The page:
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V&A drops financial ties with Sackler family over links with opioids

The Victoria and Albert Museum has bowed to growing pressure to rename key areas of its Kensington site, the Observer has learned, as it drops controversial ties with the Sackler family, benefactors descended from the American makers of addictive opioid prescription drugs.

This weekend the signs that directed V&A visitors to the Sackler Centre for Arts Education, and to the £2m tiled “Sackler Courtyard” on Exhibition Road, have gone, as the museum finally jettisons its damaging association with the opioid drug market.

The move marks another victory for the campaign group Sackler Pain, which staged a dramatic public protest at the gallery in November 2019.

The group, led by the American artist Nan Goldin, argued that donations from members of the family that founded the now bankrupt Purdue Pharma, makers of the addictive OxyContin painkiller, were a stain on those cultural institutions that accepted them.

The V&A follows the National Gallery, the National Portrait Gallery and the British Museum as cultural organisations which have removed the Sackler name from prominent wings and galleries that were built with financial support from family members or their charitable foundations.

A visitor looks at a cast of David by Michelangelo in the Weston Cast Court in the V&A. Photograph: Alamy

The museum’s decision was taken in agreement with the family of the late Dr Mortimer D Sackler. No new name has yet been chosen for either the courtyard or the education centre.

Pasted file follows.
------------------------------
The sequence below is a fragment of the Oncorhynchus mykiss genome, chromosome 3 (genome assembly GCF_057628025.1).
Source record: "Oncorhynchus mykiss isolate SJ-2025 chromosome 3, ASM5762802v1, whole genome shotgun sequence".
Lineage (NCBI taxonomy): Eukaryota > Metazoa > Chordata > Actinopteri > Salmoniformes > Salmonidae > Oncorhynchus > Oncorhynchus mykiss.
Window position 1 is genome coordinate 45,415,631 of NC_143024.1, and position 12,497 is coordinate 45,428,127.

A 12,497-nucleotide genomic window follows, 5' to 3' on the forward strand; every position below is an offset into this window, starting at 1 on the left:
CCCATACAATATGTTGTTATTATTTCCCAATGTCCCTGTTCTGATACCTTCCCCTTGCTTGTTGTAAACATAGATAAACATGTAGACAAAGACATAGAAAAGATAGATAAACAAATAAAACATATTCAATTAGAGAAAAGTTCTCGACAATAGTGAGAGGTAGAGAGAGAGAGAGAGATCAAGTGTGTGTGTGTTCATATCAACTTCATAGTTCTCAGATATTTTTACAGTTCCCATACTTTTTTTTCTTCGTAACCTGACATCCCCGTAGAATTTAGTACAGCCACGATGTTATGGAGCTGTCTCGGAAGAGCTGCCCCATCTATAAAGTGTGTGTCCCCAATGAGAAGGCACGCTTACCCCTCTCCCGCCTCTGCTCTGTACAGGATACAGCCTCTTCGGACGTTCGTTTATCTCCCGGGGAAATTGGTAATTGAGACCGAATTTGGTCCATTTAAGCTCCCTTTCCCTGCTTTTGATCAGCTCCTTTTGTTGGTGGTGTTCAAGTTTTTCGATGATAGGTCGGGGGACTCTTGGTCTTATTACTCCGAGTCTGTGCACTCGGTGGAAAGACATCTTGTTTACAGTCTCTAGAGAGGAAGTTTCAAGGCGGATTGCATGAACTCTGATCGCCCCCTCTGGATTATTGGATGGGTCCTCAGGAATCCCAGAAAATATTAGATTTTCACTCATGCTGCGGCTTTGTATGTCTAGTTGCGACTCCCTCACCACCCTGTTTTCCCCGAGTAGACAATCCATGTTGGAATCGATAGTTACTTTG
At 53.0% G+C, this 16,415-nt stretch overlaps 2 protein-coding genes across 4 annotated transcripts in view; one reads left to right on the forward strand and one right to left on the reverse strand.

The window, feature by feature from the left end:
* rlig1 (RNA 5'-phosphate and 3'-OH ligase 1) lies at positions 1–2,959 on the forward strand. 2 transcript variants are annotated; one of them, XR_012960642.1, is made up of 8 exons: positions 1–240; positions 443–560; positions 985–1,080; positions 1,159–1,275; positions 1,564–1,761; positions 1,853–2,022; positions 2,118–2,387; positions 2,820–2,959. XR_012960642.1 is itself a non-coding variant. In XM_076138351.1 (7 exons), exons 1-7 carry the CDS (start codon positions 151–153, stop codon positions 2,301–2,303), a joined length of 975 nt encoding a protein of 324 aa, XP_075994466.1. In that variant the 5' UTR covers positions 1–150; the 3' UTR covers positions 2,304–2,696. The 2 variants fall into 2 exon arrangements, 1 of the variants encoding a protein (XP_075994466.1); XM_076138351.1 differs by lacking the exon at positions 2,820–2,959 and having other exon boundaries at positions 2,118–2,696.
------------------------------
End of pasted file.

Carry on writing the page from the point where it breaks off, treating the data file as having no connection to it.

A museum spokesperson said: “The V&A and the family of the late Dr Mortimer D Sackler have mutually agreed the V&A’s Centre for Arts Education and its Exhibition Road courtyard will no longer carry the Sackler name.

“Dame Theresa Sackler was a trustee of the V&A between 2011 and 2019, and we are immensely grateful for her service to the V&A over the years. We have no current plans to rename the spaces.”

The V&A’s decision was made early in the summer and, while most of the signs have disappeared, a few less-prominent ones will stay until work is completed.

But campaigners’ jubilation will not disguise the sadness of the story. The worlds of medical research and cultural philanthropy, such potentially positive forces, have both been tarnished by a public health scandal that has devastated thousands of lives across north America.

“We all choose our fight and this is mine,” Goldin told the Observer three years ago, as she led a group of 30 demonstrators in placing bottles of pills and red-stained “Oxy dollar” bills on the V&A courtyard’s tiled floor.

The group then staged a “die-in”, lying down to represent the 400,000 worldwide deaths they blame on opioid dependency. The protest, similar to events staged in New York, was part of efforts to stop British and US cultural organisations accepting donations and sponsorship from the family.